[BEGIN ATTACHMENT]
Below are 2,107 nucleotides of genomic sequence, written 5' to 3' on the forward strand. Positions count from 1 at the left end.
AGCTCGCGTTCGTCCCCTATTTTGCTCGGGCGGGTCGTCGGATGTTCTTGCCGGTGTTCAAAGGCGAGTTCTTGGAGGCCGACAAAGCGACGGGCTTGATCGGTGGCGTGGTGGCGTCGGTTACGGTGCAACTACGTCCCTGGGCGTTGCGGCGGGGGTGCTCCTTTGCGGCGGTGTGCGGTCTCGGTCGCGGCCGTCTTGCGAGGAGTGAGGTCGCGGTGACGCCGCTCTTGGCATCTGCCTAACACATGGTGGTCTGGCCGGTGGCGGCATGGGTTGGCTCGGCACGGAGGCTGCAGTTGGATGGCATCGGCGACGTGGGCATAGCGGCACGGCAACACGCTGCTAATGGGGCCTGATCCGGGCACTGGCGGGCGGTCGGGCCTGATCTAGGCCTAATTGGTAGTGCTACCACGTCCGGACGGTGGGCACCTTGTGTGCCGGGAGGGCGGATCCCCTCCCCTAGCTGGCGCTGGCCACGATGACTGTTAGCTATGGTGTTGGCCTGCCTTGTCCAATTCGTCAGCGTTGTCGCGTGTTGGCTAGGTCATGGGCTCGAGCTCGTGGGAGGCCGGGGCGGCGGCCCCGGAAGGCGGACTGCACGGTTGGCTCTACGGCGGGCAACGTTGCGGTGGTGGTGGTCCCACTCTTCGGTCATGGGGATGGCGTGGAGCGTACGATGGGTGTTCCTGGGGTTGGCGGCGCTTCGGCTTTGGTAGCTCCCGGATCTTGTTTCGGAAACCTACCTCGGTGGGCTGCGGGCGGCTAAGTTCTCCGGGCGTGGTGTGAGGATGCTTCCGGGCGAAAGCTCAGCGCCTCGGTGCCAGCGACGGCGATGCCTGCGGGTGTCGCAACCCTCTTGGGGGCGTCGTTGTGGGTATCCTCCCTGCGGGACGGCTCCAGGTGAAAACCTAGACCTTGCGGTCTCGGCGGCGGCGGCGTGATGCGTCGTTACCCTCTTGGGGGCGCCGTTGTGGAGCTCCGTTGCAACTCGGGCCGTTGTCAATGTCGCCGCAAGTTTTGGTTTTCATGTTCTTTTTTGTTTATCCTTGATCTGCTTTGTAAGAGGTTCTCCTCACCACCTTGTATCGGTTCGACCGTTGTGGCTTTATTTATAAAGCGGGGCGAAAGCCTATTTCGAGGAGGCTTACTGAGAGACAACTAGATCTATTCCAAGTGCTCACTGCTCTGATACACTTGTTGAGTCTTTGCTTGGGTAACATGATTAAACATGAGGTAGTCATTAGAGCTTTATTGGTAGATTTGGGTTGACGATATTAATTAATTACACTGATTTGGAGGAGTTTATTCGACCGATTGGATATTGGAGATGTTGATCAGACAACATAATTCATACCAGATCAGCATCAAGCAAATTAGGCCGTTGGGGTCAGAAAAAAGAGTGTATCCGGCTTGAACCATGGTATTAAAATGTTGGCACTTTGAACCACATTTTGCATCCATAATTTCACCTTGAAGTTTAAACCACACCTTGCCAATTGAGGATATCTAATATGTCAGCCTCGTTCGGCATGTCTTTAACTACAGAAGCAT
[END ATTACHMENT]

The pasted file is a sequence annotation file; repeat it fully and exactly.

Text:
Below are 2,107 nucleotides of genomic sequence, written 5' to 3' on the forward strand. Positions count from 1 at the left end.
AGCTCGCGTTCGTCCCCTATTTTGCTCGGGCGGGTCGTCGGATGTTCTTGCCGGTGTTCAAAGGCGAGTTCTTGGAGGCCGACAAAGCGACGGGCTTGATCGGTGGCGTGGTGGCGTCGGTTACGGTGCAACTACGTCCCTGGGCGTTGCGGCGGGGGTGCTCCTTTGCGGCGGTGTGCGGTCTCGGTCGCGGCCGTCTTGCGAGGAGTGAGGTCGCGGTGACGCCGCTCTTGGCATCTGCCTAACACATGGTGGTCTGGCCGGTGGCGGCATGGGTTGGCTCGGCACGGAGGCTGCAGTTGGATGGCATCGGCGACGTGGGCATAGCGGCACGGCAACACGCTGCTAATGGGGCCTGATCCGGGCACTGGCGGGCGGTCGGGCCTGATCTAGGCCTAATTGGTAGTGCTACCACGTCCGGACGGTGGGCACCTTGTGTGCCGGGAGGGCGGATCCCCTCCCCTAGCTGGCGCTGGCCACGATGACTGTTAGCTATGGTGTTGGCCTGCCTTGTCCAATTCGTCAGCGTTGTCGCGTGTTGGCTAGGTCATGGGCTCGAGCTCGTGGGAGGCCGGGGCGGCGGCCCCGGAAGGCGGACTGCACGGTTGGCTCTACGGCGGGCAACGTTGCGGTGGTGGTGGTCCCACTCTTCGGTCATGGGGATGGCGTGGAGCGTACGATGGGTGTTCCTGGGGTTGGCGGCGCTTCGGCTTTGGTAGCTCCCGGATCTTGTTTCGGAAACCTACCTCGGTGGGCTGCGGGCGGCTAAGTTCTCCGGGCGTGGTGTGAGGATGCTTCCGGGCGAAAGCTCAGCGCCTCGGTGCCAGCGACGGCGATGCCTGCGGGTGTCGCAACCCTCTTGGGGGCGTCGTTGTGGGTATCCTCCCTGCGGGACGGCTCCAGGTGAAAACCTAGACCTTGCGGTCTCGGCGGCGGCGGCGTGATGCGTCGTTACCCTCTTGGGGGCGCCGTTGTGGAGCTCCGTTGCAACTCGGGCCGTTGTCAATGTCGCCGCAAGTTTTGGTTTTCATGTTCTTTTTTGTTTATCCTTGATCTGCTTTGTAAGAGGTTCTCCTCACCACCTTGTATCGGTTCGACCGTTGTGGCTTTATTTATAAAGCGGGGCGAAAGCCTATTTCGAGGAGGCTTACTGAGAGACAACTAGATCTATTCCAAGTGCTCACTGCTCTGATACACTTGTTGAGTCTTTGCTTGGGTAACATGATTAAACATGAGGTAGTCATTAGAGCTTTATTGGTAGATTTGGGTTGACGATATTAATTAATTACACTGATTTGGAGGAGTTTATTCGACCGATTGGATATTGGAGATGTTGATCAGACAACATAATTCATACCAGATCAGCATCAAGCAAATTAGGCCGTTGGGGTCAGAAAAAAGAGTGTATCCGGCTTGAACCATGGTATTAAAATGTTGGCACTTTGAACCACATTTTGCATCCATAATTTCACCTTGAAGTTTAAACCACACCTTGCCAATTGAGGATATCTAATATGTCAGCCTCGTTCGGCATGTCTTTAACTACAGAAGCAT